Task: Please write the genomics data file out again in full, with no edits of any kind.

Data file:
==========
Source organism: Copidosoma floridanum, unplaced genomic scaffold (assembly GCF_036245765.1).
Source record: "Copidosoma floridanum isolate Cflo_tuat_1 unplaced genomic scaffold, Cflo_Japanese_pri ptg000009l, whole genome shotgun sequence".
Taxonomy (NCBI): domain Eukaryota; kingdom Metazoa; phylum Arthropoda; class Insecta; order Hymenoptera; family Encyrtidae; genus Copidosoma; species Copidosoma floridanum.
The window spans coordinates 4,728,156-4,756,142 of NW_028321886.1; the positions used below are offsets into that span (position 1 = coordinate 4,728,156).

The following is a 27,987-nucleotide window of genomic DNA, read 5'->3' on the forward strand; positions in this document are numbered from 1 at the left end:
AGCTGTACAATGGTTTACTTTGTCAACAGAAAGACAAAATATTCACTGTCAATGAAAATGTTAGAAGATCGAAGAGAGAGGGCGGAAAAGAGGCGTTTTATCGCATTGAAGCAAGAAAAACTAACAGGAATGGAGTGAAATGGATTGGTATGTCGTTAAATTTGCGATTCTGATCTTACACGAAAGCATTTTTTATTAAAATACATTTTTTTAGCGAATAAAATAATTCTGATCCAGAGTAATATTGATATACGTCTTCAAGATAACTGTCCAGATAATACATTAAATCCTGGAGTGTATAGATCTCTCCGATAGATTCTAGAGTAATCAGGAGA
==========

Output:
Source organism: Copidosoma floridanum, unplaced genomic scaffold (assembly GCF_036245765.1).
Source record: "Copidosoma floridanum isolate Cflo_tuat_1 unplaced genomic scaffold, Cflo_Japanese_pri ptg000009l, whole genome shotgun sequence".
Taxonomy (NCBI): domain Eukaryota; kingdom Metazoa; phylum Arthropoda; class Insecta; order Hymenoptera; family Encyrtidae; genus Copidosoma; species Copidosoma floridanum.
The window spans coordinates 4,728,156-4,756,142 of NW_028321886.1; the positions used below are offsets into that span (position 1 = coordinate 4,728,156).

The following is a 27,987-nucleotide window of genomic DNA, read 5'->3' on the forward strand; positions in this document are numbered from 1 at the left end:
AGCTGTACAATGGTTTACTTTGTCAACAGAAAGACAAAATATTCACTGTCAATGAAAATGTTAGAAGATCGAAGAGAGAGGGCGGAAAAGAGGCGTTTTATCGCATTGAAGCAAGAAAAACTAACAGGAATGGAGTGAAATGGATTGGTATGTCGTTAAATTTGCGATTCTGATCTTACACGAAAGCATTTTTTATTAAAATACATTTTTTTAGCGAATAAAATAATTCTGATCCAGAGTAATATTGATATACGTCTTCAAGATAACTGTCCAGATAATACATTAAATCCTGGAGTGTATAGATCTCTCCGATAGATTCTAGAGTAATCAGGAGA